The humidity has eased up a lot today. The sky is bluer and we sweat far less when working outside. The ocean remains remarkably calm with clouds and islands perfectly reflecting in its surface, and on a day like this I can think of few other places as beautiful as the Celebes Sea. We also saw four sperm whales today. They were spouting and diving deep, probably feeding on squid.
Amidst the beauty and the whales, we continue to work hard and around the clock as we deconstruct the Celebes through our research and observations. Another all nighter for many of the scientists, with a ten hour ROV dive to 3000 meters that finished at 2:00 a.m. We are discovering likely new species, but the final determination will come later once we are back on shore and can confirm our photographs and DNA analysis. Suffice it to say, the deep sea here is revealing many secrets.
Except for the amazing animals we are finding in the deep, the floor of the Celebes is unremarkable. Like most flat deep areas of the world's oceans, it is covered in sediment made up of fine particulate matter that has drifted down for millions of years, making a kind of moon dust or deep sea mud. As
the ROV lands, it creates a cloud that rises up and blocks our view for a few minutes until it settles. Except for steep drop offs and seamounts, there are few rocks visible in the deep sea, because they were long ago buried by this ooze. The ooze is comprised, among other things, of silica remnants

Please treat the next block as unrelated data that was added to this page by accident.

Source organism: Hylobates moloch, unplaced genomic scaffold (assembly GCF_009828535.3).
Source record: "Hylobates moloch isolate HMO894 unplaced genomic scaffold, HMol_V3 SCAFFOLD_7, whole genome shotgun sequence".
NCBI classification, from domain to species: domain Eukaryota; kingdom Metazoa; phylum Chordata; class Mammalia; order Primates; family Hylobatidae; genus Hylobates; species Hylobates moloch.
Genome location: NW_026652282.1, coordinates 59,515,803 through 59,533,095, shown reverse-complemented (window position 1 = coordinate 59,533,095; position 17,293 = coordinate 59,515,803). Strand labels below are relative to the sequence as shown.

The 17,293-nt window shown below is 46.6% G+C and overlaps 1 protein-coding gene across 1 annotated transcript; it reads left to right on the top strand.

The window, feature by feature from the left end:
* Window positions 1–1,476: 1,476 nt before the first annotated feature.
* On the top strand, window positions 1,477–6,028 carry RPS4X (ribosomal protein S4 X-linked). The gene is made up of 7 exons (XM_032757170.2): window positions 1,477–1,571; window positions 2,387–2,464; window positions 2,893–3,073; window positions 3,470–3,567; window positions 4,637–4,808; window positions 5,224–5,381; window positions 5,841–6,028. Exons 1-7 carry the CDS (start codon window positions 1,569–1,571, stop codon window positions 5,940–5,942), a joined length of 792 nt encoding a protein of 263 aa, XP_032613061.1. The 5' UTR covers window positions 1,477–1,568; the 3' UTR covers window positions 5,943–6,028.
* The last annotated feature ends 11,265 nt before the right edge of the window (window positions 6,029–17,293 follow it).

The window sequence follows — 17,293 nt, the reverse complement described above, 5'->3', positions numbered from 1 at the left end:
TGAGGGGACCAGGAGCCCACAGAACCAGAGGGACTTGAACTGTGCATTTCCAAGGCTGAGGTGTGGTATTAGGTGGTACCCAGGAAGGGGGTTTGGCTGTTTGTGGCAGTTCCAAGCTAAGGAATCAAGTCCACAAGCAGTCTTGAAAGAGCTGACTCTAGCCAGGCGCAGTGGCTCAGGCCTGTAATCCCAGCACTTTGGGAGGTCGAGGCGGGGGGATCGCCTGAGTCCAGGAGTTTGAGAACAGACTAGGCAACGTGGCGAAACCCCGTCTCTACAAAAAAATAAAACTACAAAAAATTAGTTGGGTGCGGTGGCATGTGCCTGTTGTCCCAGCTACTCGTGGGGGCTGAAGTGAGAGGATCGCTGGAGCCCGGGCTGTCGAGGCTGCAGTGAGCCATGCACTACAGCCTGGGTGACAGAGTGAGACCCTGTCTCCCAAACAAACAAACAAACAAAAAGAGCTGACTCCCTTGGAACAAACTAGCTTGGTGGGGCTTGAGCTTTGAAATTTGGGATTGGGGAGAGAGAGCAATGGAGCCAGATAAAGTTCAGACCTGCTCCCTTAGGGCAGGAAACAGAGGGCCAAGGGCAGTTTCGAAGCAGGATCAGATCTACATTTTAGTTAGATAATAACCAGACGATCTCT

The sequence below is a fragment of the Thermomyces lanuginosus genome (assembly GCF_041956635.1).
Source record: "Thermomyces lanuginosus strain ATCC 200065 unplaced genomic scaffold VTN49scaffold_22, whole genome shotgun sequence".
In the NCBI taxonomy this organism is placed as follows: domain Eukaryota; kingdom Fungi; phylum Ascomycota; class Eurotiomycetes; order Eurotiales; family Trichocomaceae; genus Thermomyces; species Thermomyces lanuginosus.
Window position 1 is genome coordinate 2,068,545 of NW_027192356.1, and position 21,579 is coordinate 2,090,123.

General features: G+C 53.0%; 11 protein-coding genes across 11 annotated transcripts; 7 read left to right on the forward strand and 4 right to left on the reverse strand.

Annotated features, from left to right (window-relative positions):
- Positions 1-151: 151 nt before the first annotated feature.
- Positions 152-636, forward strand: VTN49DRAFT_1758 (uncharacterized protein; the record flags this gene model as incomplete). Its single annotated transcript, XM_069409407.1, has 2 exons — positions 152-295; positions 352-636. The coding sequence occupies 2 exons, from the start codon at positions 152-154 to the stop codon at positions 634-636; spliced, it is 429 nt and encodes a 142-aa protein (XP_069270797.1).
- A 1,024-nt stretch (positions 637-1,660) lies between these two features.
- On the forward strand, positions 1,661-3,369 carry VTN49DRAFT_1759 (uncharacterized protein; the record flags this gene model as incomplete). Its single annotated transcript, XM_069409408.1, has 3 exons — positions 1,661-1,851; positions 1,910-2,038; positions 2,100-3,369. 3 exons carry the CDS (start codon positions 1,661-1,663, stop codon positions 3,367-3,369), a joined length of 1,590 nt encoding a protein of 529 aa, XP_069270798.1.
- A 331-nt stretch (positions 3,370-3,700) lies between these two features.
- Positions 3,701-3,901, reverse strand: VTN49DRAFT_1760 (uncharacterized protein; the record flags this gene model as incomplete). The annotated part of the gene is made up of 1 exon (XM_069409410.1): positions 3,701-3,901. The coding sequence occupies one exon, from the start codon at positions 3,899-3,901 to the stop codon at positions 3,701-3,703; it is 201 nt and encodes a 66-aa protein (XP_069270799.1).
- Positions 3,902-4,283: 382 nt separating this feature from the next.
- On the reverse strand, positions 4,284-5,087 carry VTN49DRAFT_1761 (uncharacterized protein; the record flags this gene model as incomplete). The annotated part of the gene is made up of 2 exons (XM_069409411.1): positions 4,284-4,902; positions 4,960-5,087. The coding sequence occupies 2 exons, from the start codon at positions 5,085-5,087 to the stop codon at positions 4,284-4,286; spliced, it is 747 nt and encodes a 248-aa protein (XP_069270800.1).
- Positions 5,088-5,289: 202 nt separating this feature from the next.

from oceanic plants called phytoplankton. Phytoplankton acquires silica as it grows and uses the silica to build the cell walls. When the plankton dies, the silica remains, and that portion that is not taken up again in the growth of new plankton in shallow water drifts down in this misty sedimentary rain at a rate of about 100 feet a day. It is these ancient microscopic skeletons that we see all over the seafloor mixed in with other material.
Tucker Trawl deployed in Celebes to 3,000 feet
We are not doing an ROV dive today and instead deployed our 10 meter Tucker Trawl, which is a large net that we will lower to 3,000 feet to collect, hopefully, a new variety of organisms not yet collected by the ROV, including deep water fishes.
Greg and ROV chief pilot Toshi Mikagawa in the ROV control room before a dive